A recent report published by NBC News opened with Rambha Gaijre who became desperate as her family faced eviction from their cramped, tin-roof hut if she did not repay loans soon that she used to cover life-saving medical treatment for her son. To make the money they needed, she signed up to be a human guinea pig in drug trials for foreign pharmaceutical companies.
Hauling bags of concrete mix for $1 a day was not nearly enough to pay back the money she borrowed to pay a doctor to repair a hole in her son’s heart, let alone feed her family of five more than one meal a day. Rambha did what thousands of other desperate women and men from India’s slums, and across the world, now do to survive- she signed up to participate in drug trials for foreign pharmaceutical companies. She can now earn up to $250 per trial.
According to NBC News, drug trial outsourcing to foreign countries is “rapidly becoming an attractive alternative for pharmaceutical companies that are looking to save millions of dollars, avoid regulatory scrutiny and tap into a seemingly endless supply of drug study participants.” Additionally, pharmaceutical companies can outsource clinical trials for often less than half of the cost of the same trial in the United States. NBC Dateline reporters conducted a year-long investigation into foreign drug trials and even conducted an undercover investigation posing as a fictitious drug company looking to outsource a clinical trial.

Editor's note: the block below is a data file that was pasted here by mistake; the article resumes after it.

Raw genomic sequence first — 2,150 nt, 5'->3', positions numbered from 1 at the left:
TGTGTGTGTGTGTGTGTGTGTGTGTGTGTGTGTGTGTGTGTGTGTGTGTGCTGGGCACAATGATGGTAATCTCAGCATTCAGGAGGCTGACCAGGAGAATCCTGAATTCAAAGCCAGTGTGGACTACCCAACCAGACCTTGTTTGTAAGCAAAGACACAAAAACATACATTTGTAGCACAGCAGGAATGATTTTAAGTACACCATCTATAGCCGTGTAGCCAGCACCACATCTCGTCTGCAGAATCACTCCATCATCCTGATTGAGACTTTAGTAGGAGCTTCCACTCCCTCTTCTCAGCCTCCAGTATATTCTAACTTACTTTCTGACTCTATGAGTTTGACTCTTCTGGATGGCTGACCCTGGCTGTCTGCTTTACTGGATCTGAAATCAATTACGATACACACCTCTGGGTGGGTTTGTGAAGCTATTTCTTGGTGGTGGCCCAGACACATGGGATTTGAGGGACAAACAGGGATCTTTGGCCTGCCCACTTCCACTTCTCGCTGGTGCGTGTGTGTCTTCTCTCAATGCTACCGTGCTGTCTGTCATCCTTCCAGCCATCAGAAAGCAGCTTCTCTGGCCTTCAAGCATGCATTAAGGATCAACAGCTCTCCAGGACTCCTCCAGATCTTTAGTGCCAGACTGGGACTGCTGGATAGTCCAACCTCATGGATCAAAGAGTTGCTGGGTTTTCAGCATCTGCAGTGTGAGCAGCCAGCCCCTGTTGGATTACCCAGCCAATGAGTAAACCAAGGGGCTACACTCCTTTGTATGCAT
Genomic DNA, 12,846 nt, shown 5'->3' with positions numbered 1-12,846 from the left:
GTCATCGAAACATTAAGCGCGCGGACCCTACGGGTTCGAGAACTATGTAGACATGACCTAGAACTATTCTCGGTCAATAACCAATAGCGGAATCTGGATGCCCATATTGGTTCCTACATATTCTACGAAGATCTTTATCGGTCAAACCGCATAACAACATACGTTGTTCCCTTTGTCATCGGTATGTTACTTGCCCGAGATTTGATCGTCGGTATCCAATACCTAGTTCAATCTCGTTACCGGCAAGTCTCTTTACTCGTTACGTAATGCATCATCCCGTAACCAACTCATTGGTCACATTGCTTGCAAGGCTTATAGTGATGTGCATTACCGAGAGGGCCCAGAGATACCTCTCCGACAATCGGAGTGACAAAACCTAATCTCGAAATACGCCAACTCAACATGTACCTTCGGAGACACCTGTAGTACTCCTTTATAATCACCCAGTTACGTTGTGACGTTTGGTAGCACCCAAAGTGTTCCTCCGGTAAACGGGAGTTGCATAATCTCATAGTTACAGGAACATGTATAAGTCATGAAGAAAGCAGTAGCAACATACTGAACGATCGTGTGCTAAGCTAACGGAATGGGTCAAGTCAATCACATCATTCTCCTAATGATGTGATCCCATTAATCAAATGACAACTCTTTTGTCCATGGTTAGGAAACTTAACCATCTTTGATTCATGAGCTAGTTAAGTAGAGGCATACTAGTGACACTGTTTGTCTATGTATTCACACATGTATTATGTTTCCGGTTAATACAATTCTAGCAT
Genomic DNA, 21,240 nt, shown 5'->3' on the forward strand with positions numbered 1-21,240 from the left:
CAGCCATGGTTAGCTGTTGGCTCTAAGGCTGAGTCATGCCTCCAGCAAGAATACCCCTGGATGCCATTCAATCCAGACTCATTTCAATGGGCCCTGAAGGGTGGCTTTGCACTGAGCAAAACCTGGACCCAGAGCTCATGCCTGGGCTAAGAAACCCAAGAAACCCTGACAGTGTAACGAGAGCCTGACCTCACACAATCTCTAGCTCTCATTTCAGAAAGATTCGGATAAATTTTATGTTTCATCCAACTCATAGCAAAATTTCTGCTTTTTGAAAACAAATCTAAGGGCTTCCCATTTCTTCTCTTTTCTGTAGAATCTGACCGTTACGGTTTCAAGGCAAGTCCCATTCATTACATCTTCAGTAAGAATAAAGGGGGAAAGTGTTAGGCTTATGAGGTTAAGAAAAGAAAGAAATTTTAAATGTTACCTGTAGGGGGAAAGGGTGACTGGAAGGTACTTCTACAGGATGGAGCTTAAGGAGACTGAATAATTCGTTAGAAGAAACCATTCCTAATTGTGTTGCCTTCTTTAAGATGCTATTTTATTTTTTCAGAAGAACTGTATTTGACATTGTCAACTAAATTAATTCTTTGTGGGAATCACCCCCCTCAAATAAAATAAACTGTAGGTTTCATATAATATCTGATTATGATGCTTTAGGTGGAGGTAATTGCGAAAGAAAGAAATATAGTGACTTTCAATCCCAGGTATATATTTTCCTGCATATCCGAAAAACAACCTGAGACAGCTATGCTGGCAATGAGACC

Foreign drug trials have become crucial to pharmaceutical companies looking for approval from the U.S. Food and Drug Administration (FDA) to sell their products to Americans. Eighty percent of the drugs that the FDA reviews for approval now rely on some tests done on foreign soil, according to a 2010 report issued by the U.S. Health and Human Service’s Office of Inspector General. According to that same report, the FDA inspects fewer than 1 percent of foreign drug trial sites, a number slightly higher than the percentage of sites inspected in the U.S.
“We have no idea what’s going on in these clinical trials,” said Dr. Carl Elliott, a professor at the Center for Bioethics at the University of Minnesota and author of “White Coat, Black Hat: Adventures on the Dark Side of Medicine.” As reported by NBC News, Elliot worries that the lack of oversight in foreign drug studies leaves poor, and often illiterate, people vulnerable to exploitation when companies consider test subjects part of a profit-making equation.
“The faster you can get the subjects, the faster that you can do the trials,” he said. “The faster you do the trials, the faster you get the drug approved. The faster you get the drug approved, the sooner it goes on the market and the more money it makes.”